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Always on standby: How precarious work impacts young people’s mental health


For many young people across Europe, employment has increasingly become marked by uncertainty, insecurity and volatility. In everyday terms, this means more jobs that only offer temporary contracts that have to be renewed on a monthly basis, jobs where the number of hours can be changed arbitrarily, jobs where a shift can’t be turned down, because it’s not certain if and when the next one will come. This trend towards precarious work - as this paper highlights - has a substantial impact on young people’s mental health. Additionally, it affects their capacity to secure and organise their time, achieve a sense of dignity and obtain the necessary material means to achieve broader financial security.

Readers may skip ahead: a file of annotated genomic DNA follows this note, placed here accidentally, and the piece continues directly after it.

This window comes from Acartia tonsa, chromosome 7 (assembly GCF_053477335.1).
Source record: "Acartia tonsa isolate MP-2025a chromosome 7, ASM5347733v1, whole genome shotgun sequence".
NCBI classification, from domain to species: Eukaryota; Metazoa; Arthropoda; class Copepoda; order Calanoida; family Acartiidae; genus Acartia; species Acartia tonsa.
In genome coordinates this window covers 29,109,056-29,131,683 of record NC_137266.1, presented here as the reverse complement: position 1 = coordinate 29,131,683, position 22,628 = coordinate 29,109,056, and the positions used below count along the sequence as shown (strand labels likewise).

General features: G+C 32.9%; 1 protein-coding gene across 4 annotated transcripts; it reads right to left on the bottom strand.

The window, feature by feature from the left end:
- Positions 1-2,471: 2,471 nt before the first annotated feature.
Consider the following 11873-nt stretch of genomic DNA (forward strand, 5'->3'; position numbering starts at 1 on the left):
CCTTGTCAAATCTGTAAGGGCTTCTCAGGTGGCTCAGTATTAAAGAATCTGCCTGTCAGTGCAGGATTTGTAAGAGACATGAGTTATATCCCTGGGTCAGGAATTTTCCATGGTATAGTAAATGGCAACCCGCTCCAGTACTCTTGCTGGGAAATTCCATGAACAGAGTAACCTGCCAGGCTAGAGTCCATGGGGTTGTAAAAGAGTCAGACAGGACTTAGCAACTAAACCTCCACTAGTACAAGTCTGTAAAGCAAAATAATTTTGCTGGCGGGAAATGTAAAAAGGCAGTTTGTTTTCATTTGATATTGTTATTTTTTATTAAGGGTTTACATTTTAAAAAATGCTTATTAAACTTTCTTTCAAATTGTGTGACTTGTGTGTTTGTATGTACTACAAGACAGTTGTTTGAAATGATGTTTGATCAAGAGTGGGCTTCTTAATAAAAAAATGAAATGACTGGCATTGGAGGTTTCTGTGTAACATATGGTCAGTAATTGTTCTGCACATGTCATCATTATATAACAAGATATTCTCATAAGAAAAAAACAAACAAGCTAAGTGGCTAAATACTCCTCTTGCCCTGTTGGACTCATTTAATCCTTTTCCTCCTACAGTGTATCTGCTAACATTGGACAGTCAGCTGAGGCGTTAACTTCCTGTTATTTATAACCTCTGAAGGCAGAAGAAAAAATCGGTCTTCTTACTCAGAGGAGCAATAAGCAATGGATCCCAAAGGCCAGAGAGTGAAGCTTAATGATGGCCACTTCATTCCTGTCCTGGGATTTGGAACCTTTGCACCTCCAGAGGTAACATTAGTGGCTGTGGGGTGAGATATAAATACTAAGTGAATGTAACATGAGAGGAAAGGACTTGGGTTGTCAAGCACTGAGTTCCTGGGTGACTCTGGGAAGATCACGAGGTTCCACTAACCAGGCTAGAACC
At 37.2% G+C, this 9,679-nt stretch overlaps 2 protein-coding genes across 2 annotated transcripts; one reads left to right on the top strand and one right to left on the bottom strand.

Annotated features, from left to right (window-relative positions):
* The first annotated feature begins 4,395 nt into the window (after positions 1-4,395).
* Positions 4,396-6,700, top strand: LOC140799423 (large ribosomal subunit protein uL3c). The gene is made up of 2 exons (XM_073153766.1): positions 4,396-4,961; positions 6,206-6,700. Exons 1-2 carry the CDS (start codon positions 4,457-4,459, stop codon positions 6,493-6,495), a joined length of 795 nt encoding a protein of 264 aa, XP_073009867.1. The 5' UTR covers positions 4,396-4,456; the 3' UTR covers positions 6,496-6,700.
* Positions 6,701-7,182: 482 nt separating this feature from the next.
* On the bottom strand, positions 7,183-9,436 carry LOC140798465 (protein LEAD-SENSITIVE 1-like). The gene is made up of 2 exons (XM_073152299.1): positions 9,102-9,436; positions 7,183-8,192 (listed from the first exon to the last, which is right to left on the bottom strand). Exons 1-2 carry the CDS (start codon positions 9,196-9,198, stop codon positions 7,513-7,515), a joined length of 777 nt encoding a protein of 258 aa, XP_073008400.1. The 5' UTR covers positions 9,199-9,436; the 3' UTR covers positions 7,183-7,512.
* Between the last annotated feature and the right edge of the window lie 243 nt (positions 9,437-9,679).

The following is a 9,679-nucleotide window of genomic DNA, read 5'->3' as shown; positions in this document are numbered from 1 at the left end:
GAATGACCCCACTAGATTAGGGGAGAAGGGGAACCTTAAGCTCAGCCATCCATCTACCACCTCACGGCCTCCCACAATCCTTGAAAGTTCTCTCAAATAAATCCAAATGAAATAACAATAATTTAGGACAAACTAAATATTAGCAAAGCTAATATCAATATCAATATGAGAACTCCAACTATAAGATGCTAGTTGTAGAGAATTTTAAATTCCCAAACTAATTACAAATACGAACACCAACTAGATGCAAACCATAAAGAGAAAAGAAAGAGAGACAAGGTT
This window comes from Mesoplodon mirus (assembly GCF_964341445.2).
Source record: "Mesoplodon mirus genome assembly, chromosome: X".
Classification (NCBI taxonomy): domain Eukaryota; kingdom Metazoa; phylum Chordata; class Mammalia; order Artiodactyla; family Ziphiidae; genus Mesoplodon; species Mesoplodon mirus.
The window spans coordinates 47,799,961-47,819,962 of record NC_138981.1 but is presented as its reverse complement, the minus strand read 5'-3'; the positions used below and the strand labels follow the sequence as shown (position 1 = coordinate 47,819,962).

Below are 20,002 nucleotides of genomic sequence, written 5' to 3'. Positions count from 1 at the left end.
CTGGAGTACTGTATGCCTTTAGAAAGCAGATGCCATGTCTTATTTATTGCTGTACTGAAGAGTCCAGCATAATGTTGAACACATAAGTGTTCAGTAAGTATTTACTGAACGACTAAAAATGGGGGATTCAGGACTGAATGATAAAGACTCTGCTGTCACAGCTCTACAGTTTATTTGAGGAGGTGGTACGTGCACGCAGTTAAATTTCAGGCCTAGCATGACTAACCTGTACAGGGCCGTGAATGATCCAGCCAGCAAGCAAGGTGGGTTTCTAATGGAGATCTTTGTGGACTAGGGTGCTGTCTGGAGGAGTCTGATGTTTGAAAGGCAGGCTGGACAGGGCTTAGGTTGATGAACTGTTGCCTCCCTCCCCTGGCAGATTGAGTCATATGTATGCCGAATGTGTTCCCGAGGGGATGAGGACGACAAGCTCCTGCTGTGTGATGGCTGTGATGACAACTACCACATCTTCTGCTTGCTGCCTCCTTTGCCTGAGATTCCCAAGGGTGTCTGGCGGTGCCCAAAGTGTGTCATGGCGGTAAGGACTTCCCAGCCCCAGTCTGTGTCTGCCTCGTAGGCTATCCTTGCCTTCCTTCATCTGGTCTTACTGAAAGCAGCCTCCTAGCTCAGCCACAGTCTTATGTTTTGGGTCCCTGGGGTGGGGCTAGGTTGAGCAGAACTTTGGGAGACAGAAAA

Precarious work is not inevitable; rather, it is a result of political decisions and can therefore be mitigated and ultimately eliminated. This paper outlines actionable steps at both the national and EU level to address the issue, paving the way for a better relationship between mental health and the world of work for young people.

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